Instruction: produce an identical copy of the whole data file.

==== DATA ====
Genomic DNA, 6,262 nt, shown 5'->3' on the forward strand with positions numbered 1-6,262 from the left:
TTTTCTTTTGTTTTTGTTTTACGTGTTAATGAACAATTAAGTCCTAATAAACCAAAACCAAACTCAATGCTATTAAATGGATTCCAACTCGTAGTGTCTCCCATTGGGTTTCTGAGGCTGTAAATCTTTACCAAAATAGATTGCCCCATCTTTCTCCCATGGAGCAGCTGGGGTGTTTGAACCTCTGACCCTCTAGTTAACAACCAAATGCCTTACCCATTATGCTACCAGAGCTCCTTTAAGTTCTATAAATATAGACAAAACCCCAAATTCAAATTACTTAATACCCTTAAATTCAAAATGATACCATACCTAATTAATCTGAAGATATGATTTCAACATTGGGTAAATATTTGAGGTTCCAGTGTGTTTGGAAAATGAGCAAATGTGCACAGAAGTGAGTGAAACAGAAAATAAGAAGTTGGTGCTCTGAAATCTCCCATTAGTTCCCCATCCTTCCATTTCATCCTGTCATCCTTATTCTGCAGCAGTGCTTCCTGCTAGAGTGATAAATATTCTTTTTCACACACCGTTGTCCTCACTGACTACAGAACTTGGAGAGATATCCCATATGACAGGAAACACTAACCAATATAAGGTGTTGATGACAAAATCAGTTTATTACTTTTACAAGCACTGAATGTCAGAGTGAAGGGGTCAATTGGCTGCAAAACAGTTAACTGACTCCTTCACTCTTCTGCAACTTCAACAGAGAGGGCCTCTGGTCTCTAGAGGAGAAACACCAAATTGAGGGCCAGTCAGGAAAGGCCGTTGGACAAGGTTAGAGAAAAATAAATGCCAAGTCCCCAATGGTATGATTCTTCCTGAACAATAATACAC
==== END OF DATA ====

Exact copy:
Genomic DNA, 6,262 nt, shown 5'->3' on the forward strand with positions numbered 1-6,262 from the left:
TTTTCTTTTGTTTTTGTTTTACGTGTTAATGAACAATTAAGTCCTAATAAACCAAAACCAAACTCAATGCTATTAAATGGATTCCAACTCGTAGTGTCTCCCATTGGGTTTCTGAGGCTGTAAATCTTTACCAAAATAGATTGCCCCATCTTTCTCCCATGGAGCAGCTGGGGTGTTTGAACCTCTGACCCTCTAGTTAACAACCAAATGCCTTACCCATTATGCTACCAGAGCTCCTTTAAGTTCTATAAATATAGACAAAACCCCAAATTCAAATTACTTAATACCCTTAAATTCAAAATGATACCATACCTAATTAATCTGAAGATATGATTTCAACATTGGGTAAATATTTGAGGTTCCAGTGTGTTTGGAAAATGAGCAAATGTGCACAGAAGTGAGTGAAACAGAAAATAAGAAGTTGGTGCTCTGAAATCTCCCATTAGTTCCCCATCCTTCCATTTCATCCTGTCATCCTTATTCTGCAGCAGTGCTTCCTGCTAGAGTGATAAATATTCTTTTTCACACACCGTTGTCCTCACTGACTACAGAACTTGGAGAGATATCCCATATGACAGGAAACACTAACCAATATAAGGTGTTGATGACAAAATCAGTTTATTACTTTTACAAGCACTGAATGTCAGAGTGAAGGGGTCAATTGGCTGCAAAACAGTTAACTGACTCCTTCACTCTTCTGCAACTTCAACAGAGAGGGCCTCTGGTCTCTAGAGGAGAAACACCAAATTGAGGGCCAGTCAGGAAAGGCCGTTGGACAAGGTTAGAGAAAAATAAATGCCAAGTCCCCAATGGTATGATTCTTCCTGAACAATAATACAC